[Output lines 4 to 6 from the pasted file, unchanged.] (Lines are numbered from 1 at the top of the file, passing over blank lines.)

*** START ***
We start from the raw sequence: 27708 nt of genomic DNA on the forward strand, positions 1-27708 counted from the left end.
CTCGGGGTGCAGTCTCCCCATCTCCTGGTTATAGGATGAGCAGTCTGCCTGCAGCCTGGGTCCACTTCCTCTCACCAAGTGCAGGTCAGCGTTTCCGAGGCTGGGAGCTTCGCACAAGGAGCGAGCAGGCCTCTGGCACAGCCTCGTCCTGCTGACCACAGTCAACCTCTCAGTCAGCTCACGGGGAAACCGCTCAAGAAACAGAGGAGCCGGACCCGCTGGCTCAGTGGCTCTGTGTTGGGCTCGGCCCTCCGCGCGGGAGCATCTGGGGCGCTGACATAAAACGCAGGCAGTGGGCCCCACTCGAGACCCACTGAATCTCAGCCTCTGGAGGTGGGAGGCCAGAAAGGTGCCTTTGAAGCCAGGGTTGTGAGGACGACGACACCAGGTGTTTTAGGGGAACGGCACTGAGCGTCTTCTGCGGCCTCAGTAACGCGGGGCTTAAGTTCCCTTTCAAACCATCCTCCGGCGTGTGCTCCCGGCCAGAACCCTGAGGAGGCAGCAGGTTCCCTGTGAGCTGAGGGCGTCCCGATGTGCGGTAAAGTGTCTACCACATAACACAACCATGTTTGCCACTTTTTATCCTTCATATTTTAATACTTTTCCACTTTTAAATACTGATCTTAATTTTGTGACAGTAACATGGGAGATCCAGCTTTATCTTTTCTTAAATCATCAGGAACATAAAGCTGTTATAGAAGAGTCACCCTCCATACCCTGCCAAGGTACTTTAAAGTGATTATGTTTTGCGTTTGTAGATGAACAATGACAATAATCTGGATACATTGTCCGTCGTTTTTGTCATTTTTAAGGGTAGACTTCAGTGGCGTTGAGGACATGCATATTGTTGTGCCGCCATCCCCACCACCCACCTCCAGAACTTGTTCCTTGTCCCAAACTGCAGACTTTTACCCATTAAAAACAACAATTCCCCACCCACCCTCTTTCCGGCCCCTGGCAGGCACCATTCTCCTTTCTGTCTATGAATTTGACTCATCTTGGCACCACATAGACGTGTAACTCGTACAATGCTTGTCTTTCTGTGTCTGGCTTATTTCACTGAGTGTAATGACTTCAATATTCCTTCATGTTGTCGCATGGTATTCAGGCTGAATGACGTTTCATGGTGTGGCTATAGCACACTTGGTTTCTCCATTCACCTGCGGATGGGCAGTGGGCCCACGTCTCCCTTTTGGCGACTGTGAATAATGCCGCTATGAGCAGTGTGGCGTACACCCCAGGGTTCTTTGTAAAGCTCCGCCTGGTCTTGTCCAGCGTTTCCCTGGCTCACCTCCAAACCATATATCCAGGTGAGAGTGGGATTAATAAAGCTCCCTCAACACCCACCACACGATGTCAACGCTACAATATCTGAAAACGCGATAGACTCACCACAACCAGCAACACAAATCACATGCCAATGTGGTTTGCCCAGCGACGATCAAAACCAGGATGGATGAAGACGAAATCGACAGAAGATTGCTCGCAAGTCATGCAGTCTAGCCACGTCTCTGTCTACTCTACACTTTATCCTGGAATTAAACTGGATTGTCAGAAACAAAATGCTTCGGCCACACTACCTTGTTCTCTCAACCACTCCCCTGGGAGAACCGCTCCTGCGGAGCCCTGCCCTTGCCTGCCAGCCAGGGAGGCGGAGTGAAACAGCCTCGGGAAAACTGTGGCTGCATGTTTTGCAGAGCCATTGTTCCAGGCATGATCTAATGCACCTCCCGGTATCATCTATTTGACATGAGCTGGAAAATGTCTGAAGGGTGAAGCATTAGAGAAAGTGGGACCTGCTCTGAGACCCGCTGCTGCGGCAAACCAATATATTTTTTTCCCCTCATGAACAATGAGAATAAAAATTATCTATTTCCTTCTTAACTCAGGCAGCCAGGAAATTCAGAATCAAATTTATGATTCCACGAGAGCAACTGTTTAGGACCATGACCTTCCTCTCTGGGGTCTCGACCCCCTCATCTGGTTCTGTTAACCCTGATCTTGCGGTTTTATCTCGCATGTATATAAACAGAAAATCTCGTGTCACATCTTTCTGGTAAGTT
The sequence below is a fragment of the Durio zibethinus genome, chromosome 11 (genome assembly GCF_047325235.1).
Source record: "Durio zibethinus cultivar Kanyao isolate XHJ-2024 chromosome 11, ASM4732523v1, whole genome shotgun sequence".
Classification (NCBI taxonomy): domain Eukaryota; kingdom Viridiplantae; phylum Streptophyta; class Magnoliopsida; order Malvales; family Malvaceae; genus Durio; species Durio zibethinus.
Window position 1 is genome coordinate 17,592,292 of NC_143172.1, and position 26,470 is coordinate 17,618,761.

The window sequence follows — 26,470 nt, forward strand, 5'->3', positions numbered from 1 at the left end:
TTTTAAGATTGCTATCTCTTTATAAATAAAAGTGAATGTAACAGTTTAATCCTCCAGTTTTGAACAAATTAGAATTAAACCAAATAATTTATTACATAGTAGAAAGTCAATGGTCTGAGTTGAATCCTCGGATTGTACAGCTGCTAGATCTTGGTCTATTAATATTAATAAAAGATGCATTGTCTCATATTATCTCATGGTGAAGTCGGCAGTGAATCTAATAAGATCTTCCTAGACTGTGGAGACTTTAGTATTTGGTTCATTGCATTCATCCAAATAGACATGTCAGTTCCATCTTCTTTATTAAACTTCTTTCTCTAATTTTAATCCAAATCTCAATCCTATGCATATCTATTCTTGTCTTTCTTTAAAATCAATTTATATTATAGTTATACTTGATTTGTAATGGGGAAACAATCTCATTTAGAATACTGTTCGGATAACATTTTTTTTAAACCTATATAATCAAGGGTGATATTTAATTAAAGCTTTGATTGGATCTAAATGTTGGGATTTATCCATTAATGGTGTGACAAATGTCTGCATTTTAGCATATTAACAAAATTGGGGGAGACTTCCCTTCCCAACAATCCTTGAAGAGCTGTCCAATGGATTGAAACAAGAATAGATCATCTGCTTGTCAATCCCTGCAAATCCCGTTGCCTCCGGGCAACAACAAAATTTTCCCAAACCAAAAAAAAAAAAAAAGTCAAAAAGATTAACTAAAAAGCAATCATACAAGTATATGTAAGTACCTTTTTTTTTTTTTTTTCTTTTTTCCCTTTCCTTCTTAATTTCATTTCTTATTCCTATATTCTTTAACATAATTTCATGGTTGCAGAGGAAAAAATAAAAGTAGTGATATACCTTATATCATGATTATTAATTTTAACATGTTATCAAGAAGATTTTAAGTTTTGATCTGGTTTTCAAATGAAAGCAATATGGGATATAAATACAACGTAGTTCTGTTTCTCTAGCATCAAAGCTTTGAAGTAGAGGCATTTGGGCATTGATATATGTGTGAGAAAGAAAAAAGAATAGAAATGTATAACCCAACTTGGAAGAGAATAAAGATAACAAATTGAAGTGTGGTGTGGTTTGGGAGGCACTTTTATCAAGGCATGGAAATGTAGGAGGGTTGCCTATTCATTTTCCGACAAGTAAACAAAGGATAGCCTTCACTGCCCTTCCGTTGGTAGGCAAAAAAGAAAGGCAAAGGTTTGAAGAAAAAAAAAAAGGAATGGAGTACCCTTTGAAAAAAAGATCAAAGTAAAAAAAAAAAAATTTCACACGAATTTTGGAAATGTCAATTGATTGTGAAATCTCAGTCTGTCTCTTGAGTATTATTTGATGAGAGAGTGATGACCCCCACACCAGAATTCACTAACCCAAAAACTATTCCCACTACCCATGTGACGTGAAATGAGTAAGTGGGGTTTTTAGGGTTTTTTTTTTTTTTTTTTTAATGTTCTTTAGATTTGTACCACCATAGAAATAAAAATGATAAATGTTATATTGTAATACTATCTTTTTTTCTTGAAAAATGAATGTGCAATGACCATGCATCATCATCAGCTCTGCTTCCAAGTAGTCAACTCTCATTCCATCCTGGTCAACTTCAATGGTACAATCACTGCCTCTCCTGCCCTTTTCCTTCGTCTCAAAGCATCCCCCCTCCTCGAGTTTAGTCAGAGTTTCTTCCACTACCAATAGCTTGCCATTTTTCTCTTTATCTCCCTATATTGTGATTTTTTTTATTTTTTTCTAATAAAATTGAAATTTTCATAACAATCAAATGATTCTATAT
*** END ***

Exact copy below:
Source record: "Durio zibethinus cultivar Kanyao isolate XHJ-2024 chromosome 11, ASM4732523v1, whole genome shotgun sequence".
Classification (NCBI taxonomy): domain Eukaryota; kingdom Viridiplantae; phylum Streptophyta; class Magnoliopsida; order Malvales; family Malvaceae; genus Durio; species Durio zibethinus.
Window position 1 is genome coordinate 17,592,292 of NC_143172.1, and position 26,470 is coordinate 17,618,761.